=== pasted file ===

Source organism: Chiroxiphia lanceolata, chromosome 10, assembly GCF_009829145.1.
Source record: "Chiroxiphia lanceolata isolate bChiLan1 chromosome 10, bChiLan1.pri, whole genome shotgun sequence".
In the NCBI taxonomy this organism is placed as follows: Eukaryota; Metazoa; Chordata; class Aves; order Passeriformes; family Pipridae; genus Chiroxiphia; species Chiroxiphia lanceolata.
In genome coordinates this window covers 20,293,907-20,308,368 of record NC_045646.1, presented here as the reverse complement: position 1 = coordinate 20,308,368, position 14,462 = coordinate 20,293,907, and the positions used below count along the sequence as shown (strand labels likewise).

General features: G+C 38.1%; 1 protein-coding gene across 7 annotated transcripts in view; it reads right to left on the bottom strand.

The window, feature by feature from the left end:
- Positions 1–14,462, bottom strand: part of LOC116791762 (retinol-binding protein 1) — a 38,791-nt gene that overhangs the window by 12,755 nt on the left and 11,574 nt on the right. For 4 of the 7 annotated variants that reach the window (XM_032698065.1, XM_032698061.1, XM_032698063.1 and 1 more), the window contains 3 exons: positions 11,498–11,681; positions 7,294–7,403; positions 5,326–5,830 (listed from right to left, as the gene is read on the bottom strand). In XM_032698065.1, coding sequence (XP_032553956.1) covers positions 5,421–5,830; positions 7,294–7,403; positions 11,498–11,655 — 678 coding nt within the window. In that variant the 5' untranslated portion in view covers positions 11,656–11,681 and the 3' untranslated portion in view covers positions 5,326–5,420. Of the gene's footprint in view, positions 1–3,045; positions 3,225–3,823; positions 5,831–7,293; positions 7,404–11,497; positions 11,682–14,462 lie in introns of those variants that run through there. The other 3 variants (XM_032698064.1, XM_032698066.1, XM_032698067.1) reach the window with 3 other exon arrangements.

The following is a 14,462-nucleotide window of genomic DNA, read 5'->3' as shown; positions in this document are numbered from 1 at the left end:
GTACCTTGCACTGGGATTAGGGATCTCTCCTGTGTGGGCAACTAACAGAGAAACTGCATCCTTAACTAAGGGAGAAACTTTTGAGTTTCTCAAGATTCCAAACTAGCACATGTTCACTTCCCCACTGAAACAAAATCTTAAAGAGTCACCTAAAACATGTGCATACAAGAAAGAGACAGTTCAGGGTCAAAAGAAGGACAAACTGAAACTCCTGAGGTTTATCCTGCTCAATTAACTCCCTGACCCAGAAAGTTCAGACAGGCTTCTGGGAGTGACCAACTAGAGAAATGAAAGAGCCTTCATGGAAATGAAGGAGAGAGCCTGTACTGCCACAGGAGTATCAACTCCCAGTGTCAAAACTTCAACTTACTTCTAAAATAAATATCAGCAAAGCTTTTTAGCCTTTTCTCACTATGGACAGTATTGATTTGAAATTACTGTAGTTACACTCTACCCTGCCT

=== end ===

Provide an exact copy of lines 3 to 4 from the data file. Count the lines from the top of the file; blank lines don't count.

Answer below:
In the NCBI taxonomy this organism is placed as follows: Eukaryota; Metazoa; Chordata; class Aves; order Passeriformes; family Pipridae; genus Chiroxiphia; species Chiroxiphia lanceolata.
In genome coordinates this window covers 20,293,907-20,308,368 of record NC_045646.1, presented here as the reverse complement: position 1 = coordinate 20,308,368, position 14,462 = coordinate 20,293,907, and the positions used below count along the sequence as shown (strand labels likewise).